Supporting the body image of children
Do we want our own weight bias to be detrimental to the body image of children?
As I prepare for my next presentation for The Butterfly Foundation, a session for parents about supporting positive body esteem in children, I’ve been thinking about how our weight bias is passed down between generations.
Our attitude towards weight and body size often sits deep within us, unexamined and unquestioned.
It has been shaped by our parents, siblings, teachers, mentors, friends and peers, as well as our experiences and what kind of privileges or discrimination we’ve faced due to the body we just happened to be born into. Our behaviours (healthy and unhealthy) have been affirmed or criticised. Which of these behaviours are commended or shamed will vary widely according to our culture, social group, socioeconomic status, education, gender, sexual orientation, the colour of our skin and what size our body happens to be. (Not an exhaustive list)
We form a weight and appearance bias.
We learn to value ourselves and others according to what we look like and the size of our body.
There are many industries that exist and thrive on our low self-worth and insecurity. If we didn’t feel like our bodies are a ‘problem’ to fix, then there would be no ‘solution’ for sale. We’re pedalled the Thin Ideal EVERYWHERE and our culture is filled with so much thin privilege (a topic for another post coming soon), that this bias is reinforced at every moment.
Our bodies change. This is a natural and inevitable part of life.
Whether its puberty, pregnancy, menopause, illness, injury, lifestyle changes, or simply just ageing – we are not meant to stay the same. Yet, think about the last time you noticed that your body was softer, rounder, or more wrinkled. How did you feel?
All the messages we receive tell us that a changing body is a failure on our behalf.
We’ve ‘dropped the ball’, ‘let ourselves go’, or need to do something to fix or hide it. Our worth feels in question.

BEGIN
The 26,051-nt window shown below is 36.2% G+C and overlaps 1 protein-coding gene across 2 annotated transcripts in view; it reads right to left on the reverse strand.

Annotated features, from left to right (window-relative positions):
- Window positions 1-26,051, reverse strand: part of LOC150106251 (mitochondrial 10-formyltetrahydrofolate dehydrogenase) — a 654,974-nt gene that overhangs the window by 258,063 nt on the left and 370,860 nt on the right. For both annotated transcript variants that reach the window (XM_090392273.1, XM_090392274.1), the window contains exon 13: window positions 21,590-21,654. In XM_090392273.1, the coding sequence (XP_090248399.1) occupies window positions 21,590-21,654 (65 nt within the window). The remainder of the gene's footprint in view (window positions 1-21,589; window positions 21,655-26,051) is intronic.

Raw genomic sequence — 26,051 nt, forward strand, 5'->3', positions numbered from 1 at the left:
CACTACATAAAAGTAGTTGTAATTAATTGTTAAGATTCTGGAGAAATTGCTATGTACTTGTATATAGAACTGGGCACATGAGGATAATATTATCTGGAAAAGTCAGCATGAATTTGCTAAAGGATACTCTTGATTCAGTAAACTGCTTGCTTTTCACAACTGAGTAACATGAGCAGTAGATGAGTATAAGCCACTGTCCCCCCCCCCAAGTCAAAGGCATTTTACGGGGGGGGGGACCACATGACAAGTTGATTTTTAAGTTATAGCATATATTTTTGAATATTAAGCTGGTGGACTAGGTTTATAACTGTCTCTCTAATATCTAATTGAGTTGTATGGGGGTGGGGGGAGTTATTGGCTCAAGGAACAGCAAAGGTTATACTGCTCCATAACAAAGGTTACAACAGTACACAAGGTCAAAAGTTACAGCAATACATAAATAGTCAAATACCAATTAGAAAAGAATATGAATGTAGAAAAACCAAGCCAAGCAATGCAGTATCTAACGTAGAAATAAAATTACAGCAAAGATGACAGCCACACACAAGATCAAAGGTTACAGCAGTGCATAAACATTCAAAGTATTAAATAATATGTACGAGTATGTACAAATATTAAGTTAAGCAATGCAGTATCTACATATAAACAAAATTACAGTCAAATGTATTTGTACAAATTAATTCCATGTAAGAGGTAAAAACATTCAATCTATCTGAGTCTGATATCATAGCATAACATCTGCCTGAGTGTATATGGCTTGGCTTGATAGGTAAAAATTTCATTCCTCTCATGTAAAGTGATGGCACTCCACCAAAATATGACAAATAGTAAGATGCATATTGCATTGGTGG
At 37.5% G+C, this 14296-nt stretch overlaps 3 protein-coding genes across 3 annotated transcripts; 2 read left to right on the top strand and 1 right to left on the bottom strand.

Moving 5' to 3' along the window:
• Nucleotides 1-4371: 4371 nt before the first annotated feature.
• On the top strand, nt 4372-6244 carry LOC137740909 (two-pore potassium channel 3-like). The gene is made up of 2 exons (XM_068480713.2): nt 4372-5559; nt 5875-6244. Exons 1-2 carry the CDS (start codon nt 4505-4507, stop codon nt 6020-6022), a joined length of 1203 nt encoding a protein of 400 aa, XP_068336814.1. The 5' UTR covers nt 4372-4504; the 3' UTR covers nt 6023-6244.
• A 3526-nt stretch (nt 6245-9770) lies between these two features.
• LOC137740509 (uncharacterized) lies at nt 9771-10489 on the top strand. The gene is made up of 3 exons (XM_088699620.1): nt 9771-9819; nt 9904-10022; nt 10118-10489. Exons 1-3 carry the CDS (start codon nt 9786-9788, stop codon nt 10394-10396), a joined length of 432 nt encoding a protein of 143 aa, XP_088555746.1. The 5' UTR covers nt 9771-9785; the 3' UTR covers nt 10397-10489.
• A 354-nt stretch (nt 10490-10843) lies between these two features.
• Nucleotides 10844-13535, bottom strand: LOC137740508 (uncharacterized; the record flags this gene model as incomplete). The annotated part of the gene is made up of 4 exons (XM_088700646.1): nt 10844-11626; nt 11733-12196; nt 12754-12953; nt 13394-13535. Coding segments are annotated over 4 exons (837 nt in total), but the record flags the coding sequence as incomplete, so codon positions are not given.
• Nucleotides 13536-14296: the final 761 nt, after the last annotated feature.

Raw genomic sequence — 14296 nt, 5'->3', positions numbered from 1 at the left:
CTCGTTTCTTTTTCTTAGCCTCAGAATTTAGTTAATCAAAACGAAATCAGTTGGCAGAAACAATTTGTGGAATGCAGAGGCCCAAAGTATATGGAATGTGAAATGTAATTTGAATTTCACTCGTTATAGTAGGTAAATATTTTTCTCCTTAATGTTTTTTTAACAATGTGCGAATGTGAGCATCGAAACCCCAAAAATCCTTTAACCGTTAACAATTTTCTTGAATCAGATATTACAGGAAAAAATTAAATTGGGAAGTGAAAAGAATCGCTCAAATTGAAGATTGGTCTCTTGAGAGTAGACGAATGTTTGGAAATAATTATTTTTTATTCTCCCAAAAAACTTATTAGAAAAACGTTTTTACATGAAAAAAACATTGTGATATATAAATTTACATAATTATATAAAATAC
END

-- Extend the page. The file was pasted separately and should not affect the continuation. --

If you think negative body image is an unimportant or frivolous topic, then it’s time to open your eyes a little wider.
Negative body image is a mental health crisis in many nations. It is a strong predictor for dieting and disordered behaviour around food and exercise. Why is this so alarming? Dieting is the number one risk factor for eating disorders. Whilst not all dieters end up with eating disorders, all people with eating disorders have dieted. 9% of Australians will experience an eating disorder requiring clinical intervention in their lifetime. To put that in perspective, at the next wedding you go to that has 100 guests, 9 people in the room will experience an eating disorder at some point in their lives. And many more in that room will experience disordered eating or exercise. Disordered eating increased 100% in the ten years to 2005. It’s a health emergency. Source: Butterfly report – Paying the Price, the economic and social impact of eating disorders in Australia.
I don’t blame anyone for being enamoured and captured by the Thin Ideal.
Everything in our society reinforces it, and we’ve been told our potential for experiencing love, success, admiration, connection, and happiness all rests on the size of our body. It’s a powerful and distressing premise.
But do we want to keep passing on this idea of self-worth (or lack of) to our future generations?
Do we want our children, nieces, nephews, and little people in our world living this same torment?
One of the best things we can do to support the body image of children in our lives is to closely examine our own weight bias.
Notice it, question it, notice it, question it again, and strive to achieve weight neutrality*. Slowly work on letting go of the notion that we’ll be better people, and be happier and more successful, if we were thinner. Slowly work on letting go of the notion that a changing body means a personal failure.
Because when children’s bodies naturally change as they age, filling out, getting softer, carrying more body fat than they used to, our bias will send the message that there’s something wrong with them.
Our unexamined weight bias might lead to comments and criticisms of their bodies, (or unhelpfully complimenting bodies that are getting thinner), or giving out damaging eating or exercise advice under the guise of ‘health’ and being helpful. Even if we’re not directing our weight bias at children, they will still internalise the message when they witness us criticising our own or others bodies or commending weight loss.
What can we do?
Educate children on how bodies are incredibly diverse and they naturally change and grow. Refrain from commentating their body changes, teasing in jest, and comparing them to their friends or siblings. Know invaluable support comes from helping them to stay in tune with their natural ability to know when they’re hungry and full, and fostering their inherent enjoyment of movement (not ‘exercise’) in a safe and loving home. Role model a healthy relationship with food and movement that has nothing to do with changing your body.
Examine your language, behaviour and thoughts for evidence of weight bias, and commit to transcending it – for everyone’s sake.
*What is weight neutrality? Recognising that people are inherently worthy of compassion, respect and care, irrespective of our size. In health care, it is focusing on the thoughts and behaviours that lead to improved wellbeing, not focusing on the weight itself.